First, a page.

Review of Prototype by M.D. Waters
by M.D. Waters
Not sure what my record is for “longest time between book and its sequel,” but Prototype might be the holder. I read Archetype over 6 years ago. Since then, this sequel has sat on my to-read list, never quite making it to my bookshelf. Until now! I recently conducted a joyous purge of my to-read list as part of migrating it to The StoryGraph—somehow, Prototype made the cut, but I was galvanized to finally borrow it from my library. I remember so little about Archetype, though, and that might have been to this book’s detriment. I didn’t enjoy this as much as my review of Archetype suggests that 2015 Kara enjoyed it. Maybe this is because I’m a different person, maybe it’s the book—maybe it’s both!
Little time has passed since the conclusion of the first book. Emma is a clone. In the first book, she awakes with little personal memory. She’s told she is married to Declan Burke, the rich dude who paid for her to be cloned. In reality, she was married to a resistance member, Noah Tucker, although her last name is Wade, so, you know, already a lot to keep track of. Emma used to be part of the resistance! She has a daughter! And now she is on the run from Declan Burke, searching for her parents—also former resistance members—and struggling to find freedom in a world where neither clones nor women, especially fertile women, are particularly free. Oh, and she never uses contractions, even in her first-person narration, and I don’t remember if the first book ever explains this but it’s weird.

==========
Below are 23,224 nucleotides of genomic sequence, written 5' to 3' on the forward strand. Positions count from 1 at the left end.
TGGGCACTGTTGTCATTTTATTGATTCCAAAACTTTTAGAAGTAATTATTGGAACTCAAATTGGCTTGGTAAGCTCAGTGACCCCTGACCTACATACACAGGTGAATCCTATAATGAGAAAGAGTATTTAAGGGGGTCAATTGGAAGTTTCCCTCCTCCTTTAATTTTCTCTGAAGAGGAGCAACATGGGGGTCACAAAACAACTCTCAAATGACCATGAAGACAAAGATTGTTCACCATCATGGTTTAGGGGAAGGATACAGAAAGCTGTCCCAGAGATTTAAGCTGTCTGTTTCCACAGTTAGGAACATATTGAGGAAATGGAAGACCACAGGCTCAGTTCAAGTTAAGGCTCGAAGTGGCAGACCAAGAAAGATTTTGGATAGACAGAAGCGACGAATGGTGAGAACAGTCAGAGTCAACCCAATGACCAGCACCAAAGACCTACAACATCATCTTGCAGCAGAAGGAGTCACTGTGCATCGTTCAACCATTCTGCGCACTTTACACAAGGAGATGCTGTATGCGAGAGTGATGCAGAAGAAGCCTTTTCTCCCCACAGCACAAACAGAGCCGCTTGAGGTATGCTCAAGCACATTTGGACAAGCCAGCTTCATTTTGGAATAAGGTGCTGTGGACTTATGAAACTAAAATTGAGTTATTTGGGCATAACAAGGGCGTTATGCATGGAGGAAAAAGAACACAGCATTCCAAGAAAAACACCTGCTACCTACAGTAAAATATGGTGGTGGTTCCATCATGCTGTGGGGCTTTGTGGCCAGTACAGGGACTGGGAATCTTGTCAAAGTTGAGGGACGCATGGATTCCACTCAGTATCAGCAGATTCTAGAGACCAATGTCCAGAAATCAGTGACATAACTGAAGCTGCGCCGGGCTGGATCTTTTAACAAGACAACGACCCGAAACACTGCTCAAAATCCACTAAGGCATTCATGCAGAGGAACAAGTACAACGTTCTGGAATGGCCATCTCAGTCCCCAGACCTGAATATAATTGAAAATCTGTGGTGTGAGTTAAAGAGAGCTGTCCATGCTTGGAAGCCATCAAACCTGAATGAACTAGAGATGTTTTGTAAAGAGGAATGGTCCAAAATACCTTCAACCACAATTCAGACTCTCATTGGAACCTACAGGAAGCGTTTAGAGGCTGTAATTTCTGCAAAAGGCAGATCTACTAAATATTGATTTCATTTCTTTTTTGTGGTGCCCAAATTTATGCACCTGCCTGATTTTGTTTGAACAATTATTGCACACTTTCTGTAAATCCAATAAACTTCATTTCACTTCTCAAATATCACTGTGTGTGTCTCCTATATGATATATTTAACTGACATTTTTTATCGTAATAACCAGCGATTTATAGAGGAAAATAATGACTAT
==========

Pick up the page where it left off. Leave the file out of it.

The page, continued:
My review of Archetype focuses on two ideas. The first is whether or not the novel “feels like” what we call young adult literature. The second is how its themes and motifs tie into novels with similar premises around an ultra-overt form of patriarchy. I say “ultra-overt” because all forms of patriarchy are obsessed with controlling the fertility of people who can reproduce—just see the latest round of anti-abortion laws in the United States. But books like Archetype/Prototype and The Handmaid’s Tale crank this up to 11 in the hopes that it will prompt people to pay attention to the inequality that women face today.
In my original review I said this lovely nugget:
Look, in the way I presently identify and perform my gender, I’m not a woman. So I’m not trying to speak for women here.
I love the presently in there, since it so carefully qualified something I had no idea at the time would change but ended up changing! Oh, 2015 Kara. I wish you had been slightly bolder in exploring what was going on in your heart and your mind….
Like, I still can’t speak for women here and couldn’t even if I were a cis woman. But Prototype definitely hit differently now that I understand that I am a trans woman. I can’t bear children. Lots of cis women can’t, so that doesn’t make me feel any less like a woman. Moreover, I’ve never particularly wanted kids, so I’m not too worried about finding alternatives. And yet, the particular premise of this book—cloning women to “cure” their infertility—prompted me to think philosophically about this.